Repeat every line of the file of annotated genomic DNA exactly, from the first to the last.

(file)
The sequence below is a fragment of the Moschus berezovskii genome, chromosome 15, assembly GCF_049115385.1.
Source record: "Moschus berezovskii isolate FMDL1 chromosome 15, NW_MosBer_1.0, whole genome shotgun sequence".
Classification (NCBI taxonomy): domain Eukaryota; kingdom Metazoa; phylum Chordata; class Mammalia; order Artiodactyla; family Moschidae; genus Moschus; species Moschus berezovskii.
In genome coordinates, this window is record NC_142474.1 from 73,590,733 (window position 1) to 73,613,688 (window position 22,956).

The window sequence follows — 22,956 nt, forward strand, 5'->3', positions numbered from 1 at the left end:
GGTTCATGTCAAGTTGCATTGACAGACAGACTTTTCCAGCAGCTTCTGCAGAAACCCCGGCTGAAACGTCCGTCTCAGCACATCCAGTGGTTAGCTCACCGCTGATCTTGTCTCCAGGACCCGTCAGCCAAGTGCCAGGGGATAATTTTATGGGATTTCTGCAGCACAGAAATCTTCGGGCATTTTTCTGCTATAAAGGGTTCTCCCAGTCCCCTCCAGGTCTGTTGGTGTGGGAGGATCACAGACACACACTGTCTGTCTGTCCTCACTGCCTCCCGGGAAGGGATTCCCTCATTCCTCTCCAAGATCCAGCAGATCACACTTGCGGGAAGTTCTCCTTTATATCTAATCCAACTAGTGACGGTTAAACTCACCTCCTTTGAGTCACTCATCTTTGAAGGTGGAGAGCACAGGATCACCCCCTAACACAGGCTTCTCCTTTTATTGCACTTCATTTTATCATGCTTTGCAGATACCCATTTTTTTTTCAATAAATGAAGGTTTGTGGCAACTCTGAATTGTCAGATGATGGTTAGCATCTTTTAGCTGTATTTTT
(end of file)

The sequence below is a fragment of the Moschus berezovskii genome, chromosome 15, assembly GCF_049115385.1.
Source record: "Moschus berezovskii isolate FMDL1 chromosome 15, NW_MosBer_1.0, whole genome shotgun sequence".
Classification (NCBI taxonomy): domain Eukaryota; kingdom Metazoa; phylum Chordata; class Mammalia; order Artiodactyla; family Moschidae; genus Moschus; species Moschus berezovskii.
In genome coordinates, this window is record NC_142474.1 from 73,590,733 (window position 1) to 73,613,688 (window position 22,956).

The window sequence follows — 22,956 nt, forward strand, 5'->3', positions numbered from 1 at the left end:
GGTTCATGTCAAGTTGCATTGACAGACAGACTTTTCCAGCAGCTTCTGCAGAAACCCCGGCTGAAACGTCCGTCTCAGCACATCCAGTGGTTAGCTCACCGCTGATCTTGTCTCCAGGACCCGTCAGCCAAGTGCCAGGGGATAATTTTATGGGATTTCTGCAGCACAGAAATCTTCGGGCATTTTTCTGCTATAAAGGGTTCTCCCAGTCCCCTCCAGGTCTGTTGGTGTGGGAGGATCACAGACACACACTGTCTGTCTGTCCTCACTGCCTCCCGGGAAGGGATTCCCTCATTCCTCTCCAAGATCCAGCAGATCACACTTGCGGGAAGTTCTCCTTTATATCTAATCCAACTAGTGACGGTTAAACTCACCTCCTTTGAGTCACTCATCTTTGAAGGTGGAGAGCACAGGATCACCCCCTAACACAGGCTTCTCCTTTTATTGCACTTCATTTTATCATGCTTTGCAGATACCCATTTTTTTTTCAATAAATGAAGGTTTGTGGCAACTCTGAATTGTCAGATGATGGTTAGCATCTTTTAGCTGTATTTTT